Praised by Kirkus for its “impassioned and hard-fought sense of self and place,” Joanna Eleftheriou’s This Way Back—a highly anticipated memoir-in-essays from West Virginia’s series In Place—will be published October 1.
If you live, as I do, in a world where an overabundance of food is more a plague than hunger, you might be given to scrutinizing ingredient lists, and so have seen the words carob bean gum before tearing the plastic wrapper from, say, an ice cream sandwich, or the foil from a tub of cream cheese. Small quantities of carob bean gum do the trick, and so this natural stabilizer appears at the ingredient list’s end, the part that even serious health food nuts expect to find uninterpretable (for me, it’s a list of plants I can’t quite place, and words I remember from high school chemistry). Carob bean gum sounds harmless, natural, salubrious, even—beans healthier than meat, carobs healthier than sweets—and, indeed, harmless the carob bean is. Such harmlessness is all most of us want to ascertain when we venture into the ingredient list’s largely chemical tail. I have never made the effort to learn what lecithin is, though I often see the word—ditto for guar gum, potassium sorbate, xanthan, and xylitol. There is a limit to how much thought we can devote to the origin of our foods, to their ingredients’ history.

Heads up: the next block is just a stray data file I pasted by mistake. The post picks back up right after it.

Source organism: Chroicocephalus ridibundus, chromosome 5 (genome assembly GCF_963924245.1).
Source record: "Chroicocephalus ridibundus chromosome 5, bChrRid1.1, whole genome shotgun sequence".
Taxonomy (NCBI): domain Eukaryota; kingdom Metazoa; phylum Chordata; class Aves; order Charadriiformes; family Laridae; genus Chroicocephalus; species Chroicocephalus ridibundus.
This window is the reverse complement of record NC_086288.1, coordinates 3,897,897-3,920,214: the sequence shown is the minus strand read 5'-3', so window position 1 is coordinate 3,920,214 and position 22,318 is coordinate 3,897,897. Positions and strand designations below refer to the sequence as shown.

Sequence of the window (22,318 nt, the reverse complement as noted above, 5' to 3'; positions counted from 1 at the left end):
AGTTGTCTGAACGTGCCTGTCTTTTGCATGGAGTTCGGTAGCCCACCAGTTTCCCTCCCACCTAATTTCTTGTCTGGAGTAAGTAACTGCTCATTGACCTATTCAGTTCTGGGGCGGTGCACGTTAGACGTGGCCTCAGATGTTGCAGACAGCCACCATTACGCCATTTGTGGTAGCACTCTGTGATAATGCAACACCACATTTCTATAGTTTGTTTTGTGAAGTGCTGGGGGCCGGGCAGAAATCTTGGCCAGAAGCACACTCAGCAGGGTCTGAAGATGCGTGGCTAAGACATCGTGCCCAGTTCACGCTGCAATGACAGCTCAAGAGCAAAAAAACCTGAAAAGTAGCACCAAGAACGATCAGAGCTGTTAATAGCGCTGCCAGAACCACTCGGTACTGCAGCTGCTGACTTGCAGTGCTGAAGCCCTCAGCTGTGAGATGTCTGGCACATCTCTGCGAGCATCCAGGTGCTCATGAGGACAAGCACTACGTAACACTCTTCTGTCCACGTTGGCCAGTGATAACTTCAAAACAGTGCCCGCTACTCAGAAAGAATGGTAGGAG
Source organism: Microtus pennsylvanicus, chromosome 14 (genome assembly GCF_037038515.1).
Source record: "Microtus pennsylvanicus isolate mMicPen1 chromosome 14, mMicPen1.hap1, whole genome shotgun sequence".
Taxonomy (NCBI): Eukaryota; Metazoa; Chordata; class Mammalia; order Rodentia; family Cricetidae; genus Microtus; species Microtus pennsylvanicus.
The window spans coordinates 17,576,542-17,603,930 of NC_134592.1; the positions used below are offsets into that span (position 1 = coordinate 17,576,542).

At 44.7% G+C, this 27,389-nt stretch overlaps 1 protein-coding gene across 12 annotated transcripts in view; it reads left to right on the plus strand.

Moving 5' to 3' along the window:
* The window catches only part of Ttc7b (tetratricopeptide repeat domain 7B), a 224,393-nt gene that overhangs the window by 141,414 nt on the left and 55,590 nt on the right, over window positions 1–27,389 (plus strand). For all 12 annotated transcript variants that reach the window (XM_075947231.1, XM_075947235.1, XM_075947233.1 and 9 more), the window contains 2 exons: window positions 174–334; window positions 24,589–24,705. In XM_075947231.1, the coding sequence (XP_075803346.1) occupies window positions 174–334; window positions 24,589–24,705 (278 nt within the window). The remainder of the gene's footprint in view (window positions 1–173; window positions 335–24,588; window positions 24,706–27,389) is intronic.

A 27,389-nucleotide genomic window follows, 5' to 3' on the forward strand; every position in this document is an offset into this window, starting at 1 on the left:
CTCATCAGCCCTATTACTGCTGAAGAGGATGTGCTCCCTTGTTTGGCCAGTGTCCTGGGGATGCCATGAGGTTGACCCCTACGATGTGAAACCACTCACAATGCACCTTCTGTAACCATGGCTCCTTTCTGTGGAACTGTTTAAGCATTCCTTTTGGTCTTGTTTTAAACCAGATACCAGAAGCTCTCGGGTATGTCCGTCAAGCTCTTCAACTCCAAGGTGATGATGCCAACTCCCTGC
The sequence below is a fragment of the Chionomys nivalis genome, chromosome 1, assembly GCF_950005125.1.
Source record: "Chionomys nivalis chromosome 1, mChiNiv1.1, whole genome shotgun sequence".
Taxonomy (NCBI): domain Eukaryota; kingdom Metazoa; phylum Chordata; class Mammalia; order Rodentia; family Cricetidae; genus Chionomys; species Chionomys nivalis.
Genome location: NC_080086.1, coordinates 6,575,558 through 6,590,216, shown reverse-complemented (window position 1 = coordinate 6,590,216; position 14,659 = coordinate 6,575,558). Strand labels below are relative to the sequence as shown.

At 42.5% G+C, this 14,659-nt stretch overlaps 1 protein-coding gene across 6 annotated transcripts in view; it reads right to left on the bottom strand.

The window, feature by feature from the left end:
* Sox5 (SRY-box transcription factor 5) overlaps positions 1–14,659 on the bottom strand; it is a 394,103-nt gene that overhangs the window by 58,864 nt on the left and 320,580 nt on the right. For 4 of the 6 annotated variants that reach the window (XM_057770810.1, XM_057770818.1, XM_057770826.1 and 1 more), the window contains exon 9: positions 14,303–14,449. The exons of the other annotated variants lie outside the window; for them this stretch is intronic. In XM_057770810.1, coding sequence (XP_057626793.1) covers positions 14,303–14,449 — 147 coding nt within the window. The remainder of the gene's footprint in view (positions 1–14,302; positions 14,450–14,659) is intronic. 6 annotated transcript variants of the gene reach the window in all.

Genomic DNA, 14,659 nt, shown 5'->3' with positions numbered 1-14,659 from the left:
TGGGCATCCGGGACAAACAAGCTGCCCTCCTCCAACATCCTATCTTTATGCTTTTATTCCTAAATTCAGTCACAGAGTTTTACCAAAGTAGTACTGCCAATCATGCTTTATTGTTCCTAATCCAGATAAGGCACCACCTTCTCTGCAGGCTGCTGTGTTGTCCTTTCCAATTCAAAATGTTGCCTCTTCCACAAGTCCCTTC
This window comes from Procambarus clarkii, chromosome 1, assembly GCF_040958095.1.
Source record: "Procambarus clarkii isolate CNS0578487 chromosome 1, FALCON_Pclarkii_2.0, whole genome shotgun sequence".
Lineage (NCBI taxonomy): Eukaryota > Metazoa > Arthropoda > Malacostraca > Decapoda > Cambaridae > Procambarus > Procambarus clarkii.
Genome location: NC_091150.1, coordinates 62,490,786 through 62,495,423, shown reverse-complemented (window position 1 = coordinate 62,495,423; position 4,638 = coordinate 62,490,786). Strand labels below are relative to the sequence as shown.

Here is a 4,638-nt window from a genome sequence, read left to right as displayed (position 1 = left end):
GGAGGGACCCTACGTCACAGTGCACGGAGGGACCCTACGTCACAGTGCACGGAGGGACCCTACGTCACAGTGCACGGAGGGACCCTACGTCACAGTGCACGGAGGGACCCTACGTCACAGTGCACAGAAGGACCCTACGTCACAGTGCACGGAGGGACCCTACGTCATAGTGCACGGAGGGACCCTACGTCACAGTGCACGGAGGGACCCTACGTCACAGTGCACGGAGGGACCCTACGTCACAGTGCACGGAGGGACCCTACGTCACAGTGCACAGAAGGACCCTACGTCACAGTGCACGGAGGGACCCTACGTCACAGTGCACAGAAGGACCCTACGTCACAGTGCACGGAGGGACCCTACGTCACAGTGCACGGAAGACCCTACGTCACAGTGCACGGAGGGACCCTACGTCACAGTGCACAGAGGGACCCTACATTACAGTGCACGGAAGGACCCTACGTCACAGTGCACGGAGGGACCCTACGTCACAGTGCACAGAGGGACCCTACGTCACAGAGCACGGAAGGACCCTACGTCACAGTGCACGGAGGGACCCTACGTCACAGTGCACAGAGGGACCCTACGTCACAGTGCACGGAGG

I do happen to know, though, about the carob bean, about the little seed and its sweet-fleshed case. Alternately called locust bean and St. John’s Bread, the carob is a hand-length, inch-wide, woody pod that hangs from the branches of the carob tree. In late August, pale-green carobs ripen to a dark, chocolate shade, ready to be plucked from the trees and consumed. Carobs are grown in California, but the species’s origins lie in the Middle East. Today, the largest producer is Spain, followed by Italy, Portugal, Greece, Morocco, Turkey, and finally Cyprus. Evergreen, drought resistant, and squat (botanists call it a shrub), only slightly taller than the olive tree, smooth of bark, wide and deep green of leaf, the carob has held a key place in Mediterranean ecosystems since biblical times.
Its ecological importance notwithstanding, if my family had stayed in carob tree-less New York, I would never have learned anything about the carob beyond its failure to be like chocolate. But when I moved to Cyprus, where carobs abound, I became invested in the carob quite literally. My father had inherited acres of land, all of which was farmable if irrigated, but which was otherwise a wilderness of thorns, scraggly pines, terebinth, and carob trees. Among this independently thriving vegetation, the carob alone produces something to sell. For pocket money, each August I shook the pods from my father’s trees, piled them up in burlap sacks in our front yard, and sold them to a man who passed by our house with his little blue dump truck en route to the market in town. It was my first summer job, and the fulfillment of a dream—as a New York kindergartener, I had played not house, but farmer. I had believed that this was a job I could have, and I kept believing it as I read Little House in the Big Woods, kept reading books about self-sufficient families on the American frontier. I ended up a teacher, but still felt driven to the fields.
If my family had stayed in carob tree-less New York, I would never have learned anything about the carob beyond its failure to be like chocolate.